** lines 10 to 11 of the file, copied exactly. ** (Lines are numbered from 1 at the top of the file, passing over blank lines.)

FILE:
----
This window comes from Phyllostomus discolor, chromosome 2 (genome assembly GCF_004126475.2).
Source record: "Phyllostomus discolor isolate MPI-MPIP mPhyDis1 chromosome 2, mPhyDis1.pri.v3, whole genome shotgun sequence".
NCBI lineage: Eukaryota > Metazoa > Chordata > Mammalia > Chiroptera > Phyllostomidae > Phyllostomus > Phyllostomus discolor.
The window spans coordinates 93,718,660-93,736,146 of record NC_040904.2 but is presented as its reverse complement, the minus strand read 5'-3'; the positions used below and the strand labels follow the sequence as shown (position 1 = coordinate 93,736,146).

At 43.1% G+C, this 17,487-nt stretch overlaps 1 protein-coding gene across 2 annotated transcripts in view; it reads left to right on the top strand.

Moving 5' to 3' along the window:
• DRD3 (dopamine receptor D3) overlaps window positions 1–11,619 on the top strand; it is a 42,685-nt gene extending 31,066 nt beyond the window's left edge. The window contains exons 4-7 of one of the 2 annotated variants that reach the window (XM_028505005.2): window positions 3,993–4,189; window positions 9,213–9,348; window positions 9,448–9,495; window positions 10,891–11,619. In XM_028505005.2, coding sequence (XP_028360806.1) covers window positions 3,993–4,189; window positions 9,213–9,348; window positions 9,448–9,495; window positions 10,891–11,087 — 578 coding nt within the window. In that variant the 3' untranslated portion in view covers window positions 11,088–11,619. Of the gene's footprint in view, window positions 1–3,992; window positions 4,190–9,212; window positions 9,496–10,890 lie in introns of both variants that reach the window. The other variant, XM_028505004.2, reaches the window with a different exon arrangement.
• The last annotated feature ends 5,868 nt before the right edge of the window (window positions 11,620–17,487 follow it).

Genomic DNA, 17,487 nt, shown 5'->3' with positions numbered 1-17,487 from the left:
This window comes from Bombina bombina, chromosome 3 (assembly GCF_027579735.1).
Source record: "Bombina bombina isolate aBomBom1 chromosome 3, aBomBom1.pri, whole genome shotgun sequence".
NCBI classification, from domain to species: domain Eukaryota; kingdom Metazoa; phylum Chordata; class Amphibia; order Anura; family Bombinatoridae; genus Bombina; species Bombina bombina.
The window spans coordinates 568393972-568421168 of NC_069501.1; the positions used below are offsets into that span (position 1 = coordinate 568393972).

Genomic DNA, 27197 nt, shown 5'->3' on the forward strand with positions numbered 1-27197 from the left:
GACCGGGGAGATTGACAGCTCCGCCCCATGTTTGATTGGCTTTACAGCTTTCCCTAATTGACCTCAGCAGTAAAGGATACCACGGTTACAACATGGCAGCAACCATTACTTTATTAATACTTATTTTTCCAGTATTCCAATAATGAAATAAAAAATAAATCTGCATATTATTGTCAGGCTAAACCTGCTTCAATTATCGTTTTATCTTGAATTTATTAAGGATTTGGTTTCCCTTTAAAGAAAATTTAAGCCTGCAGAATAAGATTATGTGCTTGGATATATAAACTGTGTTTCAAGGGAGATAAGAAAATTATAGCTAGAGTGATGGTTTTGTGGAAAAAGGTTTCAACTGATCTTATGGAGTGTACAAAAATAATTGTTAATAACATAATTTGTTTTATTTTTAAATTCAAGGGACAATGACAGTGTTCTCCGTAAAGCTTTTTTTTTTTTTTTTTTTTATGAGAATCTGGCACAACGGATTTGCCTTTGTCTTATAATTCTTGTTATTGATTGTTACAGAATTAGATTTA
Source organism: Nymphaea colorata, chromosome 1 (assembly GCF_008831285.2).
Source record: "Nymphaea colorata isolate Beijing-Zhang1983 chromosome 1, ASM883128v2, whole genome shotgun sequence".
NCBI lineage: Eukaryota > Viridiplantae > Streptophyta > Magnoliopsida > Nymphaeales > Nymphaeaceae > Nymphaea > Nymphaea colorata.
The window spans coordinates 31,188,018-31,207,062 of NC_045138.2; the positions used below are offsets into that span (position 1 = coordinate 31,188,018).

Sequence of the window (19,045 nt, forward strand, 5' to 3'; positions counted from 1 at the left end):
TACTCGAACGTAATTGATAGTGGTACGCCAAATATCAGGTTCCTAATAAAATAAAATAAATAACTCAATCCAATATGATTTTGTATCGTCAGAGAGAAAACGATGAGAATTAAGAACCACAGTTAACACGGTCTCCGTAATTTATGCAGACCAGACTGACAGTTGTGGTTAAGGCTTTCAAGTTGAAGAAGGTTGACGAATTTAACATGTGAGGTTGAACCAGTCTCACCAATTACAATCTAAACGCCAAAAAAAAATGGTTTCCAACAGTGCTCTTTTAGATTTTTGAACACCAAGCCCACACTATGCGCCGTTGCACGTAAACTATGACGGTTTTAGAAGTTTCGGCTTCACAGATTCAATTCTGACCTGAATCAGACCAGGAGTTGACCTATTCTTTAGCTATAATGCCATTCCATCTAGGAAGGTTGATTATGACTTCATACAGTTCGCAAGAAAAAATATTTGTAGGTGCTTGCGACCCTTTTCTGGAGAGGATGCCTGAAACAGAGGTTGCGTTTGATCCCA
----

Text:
This window comes from Bombina bombina, chromosome 3 (assembly GCF_027579735.1).
Source record: "Bombina bombina isolate aBomBom1 chromosome 3, aBomBom1.pri, whole genome shotgun sequence".